Julia news: we are very much in the two steps forward, one step back frame. Forward: After a discussion about the Native American woman coming to talk to Julia’s literature class today – the class is reading “Touching Spirit Bear” – Julia wanted to know where Native Americans came from. A good question. After I answered, she opined that she was a Chinese girl fro China being raised by a Ukrainian mother from Ukraine–not quite that simple but close enough to be correct. And then, she asked what her father was. “My father.” She has never said that before and never asked anything like that. I said Jewish and she quickly asked if we celebrated Chanukah and Passover because David was Jewish. Then she asked is she had to believe Jewish beliefs. I was impressed, perhaps she is listening in RE class, but we were getting into a discussion that was too big to take on before waffles and tea.
Lots of growth in that discussion.
Julia really enjoyed learning about the periodic table in science. Doing pre-teaching of all of her academic subjects on the weekends helps her weekdays. She did well on the modified-but only slightly- test.
Likewise, she learned the countries, mountains and major waters of Europe last weekend and enjoyed that test.
And slowly, more complicated clock time is practiced and understood. Theory at first, time is an incredibly hard topic to teach to one for whom past and future are threats to survival. Homework is: “If it is 1:20 now, what time will it be in 55 minutes?” Weekend work is the time it takes to do a sheet of those problems and how long did it take to do that last Saturday.
Back: Two weeks ago, Julia kicked her gym teacher in the shin. He was shocked and yelled at her. At home, she reported much more on the yelling than the kick and her first draft of apology reflected how she felt about being yelled at. Her kick was not out of the blue. New gym equipment that was big and noisy scared her. She didn’t want to use it and the teacher offered no way to refuse his direction to start exercising. Ya’ just can’t do that with a kid with autism. If there was a way to just demand they follow the crowd, do as they were told, millions of dollars of therapy money could be saved. Julia is many things, stubborn comes right to mind, but she is not defiant. If she says she can’t do something, there is a reason, however inconsequential I may think that reason is, and she will not do what was asked of her.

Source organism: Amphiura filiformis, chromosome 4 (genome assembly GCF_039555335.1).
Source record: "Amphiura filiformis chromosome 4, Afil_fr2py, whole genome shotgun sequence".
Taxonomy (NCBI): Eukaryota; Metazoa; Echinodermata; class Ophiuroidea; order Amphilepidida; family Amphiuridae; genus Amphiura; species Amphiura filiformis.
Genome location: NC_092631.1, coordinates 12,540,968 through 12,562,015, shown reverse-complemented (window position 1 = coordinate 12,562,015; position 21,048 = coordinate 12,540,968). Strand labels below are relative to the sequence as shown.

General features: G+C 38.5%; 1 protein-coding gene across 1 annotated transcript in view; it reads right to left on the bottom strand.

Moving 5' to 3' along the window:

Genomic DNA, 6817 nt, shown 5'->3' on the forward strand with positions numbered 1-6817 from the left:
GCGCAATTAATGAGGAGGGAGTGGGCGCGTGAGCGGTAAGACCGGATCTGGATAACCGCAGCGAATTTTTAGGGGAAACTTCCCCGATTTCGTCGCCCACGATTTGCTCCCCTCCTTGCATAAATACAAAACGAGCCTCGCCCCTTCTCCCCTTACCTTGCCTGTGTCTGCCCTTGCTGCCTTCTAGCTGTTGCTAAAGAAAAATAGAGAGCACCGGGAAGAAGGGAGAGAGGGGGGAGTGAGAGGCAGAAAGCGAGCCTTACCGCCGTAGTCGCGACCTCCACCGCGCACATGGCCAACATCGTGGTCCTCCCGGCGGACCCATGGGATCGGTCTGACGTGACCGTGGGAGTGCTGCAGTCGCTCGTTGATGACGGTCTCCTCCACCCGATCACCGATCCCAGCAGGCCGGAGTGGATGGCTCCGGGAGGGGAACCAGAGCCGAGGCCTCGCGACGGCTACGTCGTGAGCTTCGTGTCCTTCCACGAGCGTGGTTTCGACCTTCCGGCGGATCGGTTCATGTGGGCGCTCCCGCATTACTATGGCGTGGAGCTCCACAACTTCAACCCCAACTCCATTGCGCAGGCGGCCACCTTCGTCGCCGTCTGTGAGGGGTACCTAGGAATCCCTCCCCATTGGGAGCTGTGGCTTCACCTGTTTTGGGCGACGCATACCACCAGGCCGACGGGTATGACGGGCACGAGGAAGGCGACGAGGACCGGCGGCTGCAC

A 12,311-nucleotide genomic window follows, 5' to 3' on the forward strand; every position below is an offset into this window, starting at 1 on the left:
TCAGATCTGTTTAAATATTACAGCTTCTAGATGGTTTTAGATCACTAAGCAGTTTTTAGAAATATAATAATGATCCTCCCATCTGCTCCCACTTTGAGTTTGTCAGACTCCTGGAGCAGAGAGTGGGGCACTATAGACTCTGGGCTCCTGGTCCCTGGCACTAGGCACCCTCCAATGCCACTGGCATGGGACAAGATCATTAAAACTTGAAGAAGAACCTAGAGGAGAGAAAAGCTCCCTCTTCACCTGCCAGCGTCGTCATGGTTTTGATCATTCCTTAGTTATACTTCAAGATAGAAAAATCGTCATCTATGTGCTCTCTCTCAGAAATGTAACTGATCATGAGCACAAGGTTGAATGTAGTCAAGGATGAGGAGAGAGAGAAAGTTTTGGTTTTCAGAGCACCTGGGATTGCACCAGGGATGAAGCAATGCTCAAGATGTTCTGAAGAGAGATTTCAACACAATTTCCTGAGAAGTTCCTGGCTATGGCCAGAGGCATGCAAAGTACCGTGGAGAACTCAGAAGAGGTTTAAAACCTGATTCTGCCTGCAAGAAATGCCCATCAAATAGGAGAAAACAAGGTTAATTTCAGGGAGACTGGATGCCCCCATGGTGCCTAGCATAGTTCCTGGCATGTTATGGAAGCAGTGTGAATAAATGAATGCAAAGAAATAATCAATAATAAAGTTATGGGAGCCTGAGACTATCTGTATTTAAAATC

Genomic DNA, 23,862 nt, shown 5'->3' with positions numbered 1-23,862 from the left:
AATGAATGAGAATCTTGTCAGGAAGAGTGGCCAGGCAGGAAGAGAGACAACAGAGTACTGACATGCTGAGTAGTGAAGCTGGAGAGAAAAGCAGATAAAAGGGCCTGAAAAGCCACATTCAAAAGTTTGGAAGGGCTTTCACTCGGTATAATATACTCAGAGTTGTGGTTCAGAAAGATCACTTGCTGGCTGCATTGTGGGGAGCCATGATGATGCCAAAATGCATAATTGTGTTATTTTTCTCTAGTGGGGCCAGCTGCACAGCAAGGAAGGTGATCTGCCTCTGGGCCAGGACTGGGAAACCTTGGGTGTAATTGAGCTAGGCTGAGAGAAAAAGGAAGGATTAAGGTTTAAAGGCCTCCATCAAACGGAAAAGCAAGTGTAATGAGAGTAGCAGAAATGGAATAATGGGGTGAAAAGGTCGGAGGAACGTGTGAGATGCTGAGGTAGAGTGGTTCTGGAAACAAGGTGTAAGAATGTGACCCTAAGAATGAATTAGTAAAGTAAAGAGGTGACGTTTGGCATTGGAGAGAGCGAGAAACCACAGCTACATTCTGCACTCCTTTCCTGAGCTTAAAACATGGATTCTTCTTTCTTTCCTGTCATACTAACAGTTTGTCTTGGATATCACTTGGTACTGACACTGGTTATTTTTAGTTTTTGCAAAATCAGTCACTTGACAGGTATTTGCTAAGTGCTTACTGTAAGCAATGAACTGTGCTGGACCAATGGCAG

Her unpredictability scares me. This teacher is no monster. Julia likes him and he has taken time to help her with other activities, but that day, he thought he could ‘force,’ and I don’t really know how much persuasion there was on his part, her to comply. Maybe he said the exact same thing to her 100 times and she responded well. But that day, the big, scary, noisy machines were not like the canoes or basketballs. How could he know that exercise machines were so different from canoes? We talked it all out. We gave her language to use instead of kicking. At least when exercise machines are in the gym. Next week, there may be balloons in gym and she may not react well. Generalizing is never easy.
My head spins with implications whenever these kinds of things happen. All my training to stay in the present moment goes out the window contemplating what work-a-day world Julia will be able to fit into one day.
And my worry does no good. Still, I am the queen of worry.
And then, Julia refused to stop sketching in class when asked by her teacher. When the teacher insisted, Julia called her an “idiot.” Another bad choice of words and behavior. She is complaining about homework. I think perhaps she is associating the sheets she is given with the work we do at home in a real way. She kicked a desk when picking up her spelling sheet and she proudly announced to me, “I hit no one.” At cello lesson, she banged her bow on the music stand during a piece that is still hard for her.
Looking at all of this together, I see the forest and although the individual trees are problematic. We scaffold the learning but there is more and more of it all the time. If she learns x, we want her to learn y and z too. And keep them all in her head to call up when asked. Not always easy for typical kids. And she is 15 and her grown ups want maturity. And being 15, I think she needs more sleep that she wants to surrender to.
And we go on.
Note: Please excuse the lack of formatting and paragraphing. I am using my iPad because my laptop is out of commission again and WordPress is not cooperating.